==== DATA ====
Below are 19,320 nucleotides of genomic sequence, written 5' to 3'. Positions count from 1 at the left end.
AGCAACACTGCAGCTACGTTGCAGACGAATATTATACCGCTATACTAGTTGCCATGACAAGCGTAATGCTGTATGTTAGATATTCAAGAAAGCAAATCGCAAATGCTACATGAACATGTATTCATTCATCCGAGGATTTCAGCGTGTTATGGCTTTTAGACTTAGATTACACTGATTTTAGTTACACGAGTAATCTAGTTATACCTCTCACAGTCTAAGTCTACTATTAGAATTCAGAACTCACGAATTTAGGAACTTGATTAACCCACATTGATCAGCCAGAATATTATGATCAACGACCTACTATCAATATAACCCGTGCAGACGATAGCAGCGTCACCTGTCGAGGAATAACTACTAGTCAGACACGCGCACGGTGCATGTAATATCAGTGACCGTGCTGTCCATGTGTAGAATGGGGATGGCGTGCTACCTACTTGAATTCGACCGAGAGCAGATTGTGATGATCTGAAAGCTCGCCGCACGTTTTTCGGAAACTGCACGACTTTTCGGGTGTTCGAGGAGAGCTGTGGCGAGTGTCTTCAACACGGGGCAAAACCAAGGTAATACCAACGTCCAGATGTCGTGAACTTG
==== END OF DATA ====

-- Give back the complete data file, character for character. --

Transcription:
Below are 19,320 nucleotides of genomic sequence, written 5' to 3'. Positions count from 1 at the left end.
AGCAACACTGCAGCTACGTTGCAGACGAATATTATACCGCTATACTAGTTGCCATGACAAGCGTAATGCTGTATGTTAGATATTCAAGAAAGCAAATCGCAAATGCTACATGAACATGTATTCATTCATCCGAGGATTTCAGCGTGTTATGGCTTTTAGACTTAGATTACACTGATTTTAGTTACACGAGTAATCTAGTTATACCTCTCACAGTCTAAGTCTACTATTAGAATTCAGAACTCACGAATTTAGGAACTTGATTAACCCACATTGATCAGCCAGAATATTATGATCAACGACCTACTATCAATATAACCCGTGCAGACGATAGCAGCGTCACCTGTCGAGGAATAACTACTAGTCAGACACGCGCACGGTGCATGTAATATCAGTGACCGTGCTGTCCATGTGTAGAATGGGGATGGCGTGCTACCTACTTGAATTCGACCGAGAGCAGATTGTGATGATCTGAAAGCTCGCCGCACGTTTTTCGGAAACTGCACGACTTTTCGGGTGTTCGAGGAGAGCTGTGGCGAGTGTCTTCAACACGGGGCAAAACCAAGGTAATACCAACGTCCAGATGTCGTGAACTTG